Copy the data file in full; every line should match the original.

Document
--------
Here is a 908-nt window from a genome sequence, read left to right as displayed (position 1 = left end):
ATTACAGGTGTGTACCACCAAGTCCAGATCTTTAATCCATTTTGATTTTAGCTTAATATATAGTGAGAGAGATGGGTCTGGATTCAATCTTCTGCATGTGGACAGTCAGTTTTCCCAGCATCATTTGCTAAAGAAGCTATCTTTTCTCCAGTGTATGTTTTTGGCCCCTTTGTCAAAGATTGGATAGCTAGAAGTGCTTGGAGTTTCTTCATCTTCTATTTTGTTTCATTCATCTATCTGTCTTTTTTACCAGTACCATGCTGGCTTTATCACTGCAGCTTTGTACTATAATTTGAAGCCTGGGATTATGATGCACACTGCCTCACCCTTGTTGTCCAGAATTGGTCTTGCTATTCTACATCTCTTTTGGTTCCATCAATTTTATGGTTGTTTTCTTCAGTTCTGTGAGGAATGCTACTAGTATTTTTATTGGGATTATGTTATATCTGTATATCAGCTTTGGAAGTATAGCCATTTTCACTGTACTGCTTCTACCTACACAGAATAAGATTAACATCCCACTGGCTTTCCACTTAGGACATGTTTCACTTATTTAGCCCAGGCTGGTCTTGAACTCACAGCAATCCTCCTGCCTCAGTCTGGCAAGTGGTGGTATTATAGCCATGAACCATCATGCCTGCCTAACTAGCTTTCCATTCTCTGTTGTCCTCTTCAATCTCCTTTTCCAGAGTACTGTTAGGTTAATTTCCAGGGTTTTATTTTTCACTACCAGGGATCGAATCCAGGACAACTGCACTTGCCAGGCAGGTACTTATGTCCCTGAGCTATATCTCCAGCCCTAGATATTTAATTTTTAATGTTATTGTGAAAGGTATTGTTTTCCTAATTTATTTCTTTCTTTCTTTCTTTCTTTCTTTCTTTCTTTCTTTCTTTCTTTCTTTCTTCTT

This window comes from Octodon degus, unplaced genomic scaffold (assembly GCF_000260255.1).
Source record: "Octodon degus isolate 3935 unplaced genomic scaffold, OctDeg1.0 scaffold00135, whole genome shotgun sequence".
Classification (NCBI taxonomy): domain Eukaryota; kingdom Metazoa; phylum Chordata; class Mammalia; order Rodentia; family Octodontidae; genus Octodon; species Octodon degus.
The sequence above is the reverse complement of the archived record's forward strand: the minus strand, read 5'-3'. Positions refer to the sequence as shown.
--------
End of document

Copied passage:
Here is a 908-nt window from a genome sequence, read left to right as displayed (position 1 = left end):
ATTACAGGTGTGTACCACCAAGTCCAGATCTTTAATCCATTTTGATTTTAGCTTAATATATAGTGAGAGAGATGGGTCTGGATTCAATCTTCTGCATGTGGACAGTCAGTTTTCCCAGCATCATTTGCTAAAGAAGCTATCTTTTCTCCAGTGTATGTTTTTGGCCCCTTTGTCAAAGATTGGATAGCTAGAAGTGCTTGGAGTTTCTTCATCTTCTATTTTGTTTCATTCATCTATCTGTCTTTTTTACCAGTACCATGCTGGCTTTATCACTGCAGCTTTGTACTATAATTTGAAGCCTGGGATTATGATGCACACTGCCTCACCCTTGTTGTCCAGAATTGGTCTTGCTATTCTACATCTCTTTTGGTTCCATCAATTTTATGGTTGTTTTCTTCAGTTCTGTGAGGAATGCTACTAGTATTTTTATTGGGATTATGTTATATCTGTATATCAGCTTTGGAAGTATAGCCATTTTCACTGTACTGCTTCTACCTACACAGAATAAGATTAACATCCCACTGGCTTTCCACTTAGGACATGTTTCACTTATTTAGCCCAGGCTGGTCTTGAACTCACAGCAATCCTCCTGCCTCAGTCTGGCAAGTGGTGGTATTATAGCCATGAACCATCATGCCTGCCTAACTAGCTTTCCATTCTCTGTTGTCCTCTTCAATCTCCTTTTCCAGAGTACTGTTAGGTTAATTTCCAGGGTTTTATTTTTCACTACCAGGGATCGAATCCAGGACAACTGCACTTGCCAGGCAGGTACTTATGTCCCTGAGCTATATCTCCAGCCCTAGATATTTAATTTTTAATGTTATTGTGAAAGGTATTGTTTTCCTAATTTATTTCTTTCTTTCTTTCTTTCTTTCTTTCTTTCTTTCTTTCTTTCTTTCTTTCTTCTT

This window comes from Octodon degus, unplaced genomic scaffold (assembly GCF_000260255.1).
Source record: "Octodon degus isolate 3935 unplaced genomic scaffold, OctDeg1.0 scaffold00135, whole genome shotgun sequence".
Classification (NCBI taxonomy): domain Eukaryota; kingdom Metazoa; phylum Chordata; class Mammalia; order Rodentia; family Octodontidae; genus Octodon; species Octodon degus.
The sequence above is the reverse complement of the archived record's forward strand: the minus strand, read 5'-3'. Positions refer to the sequence as shown.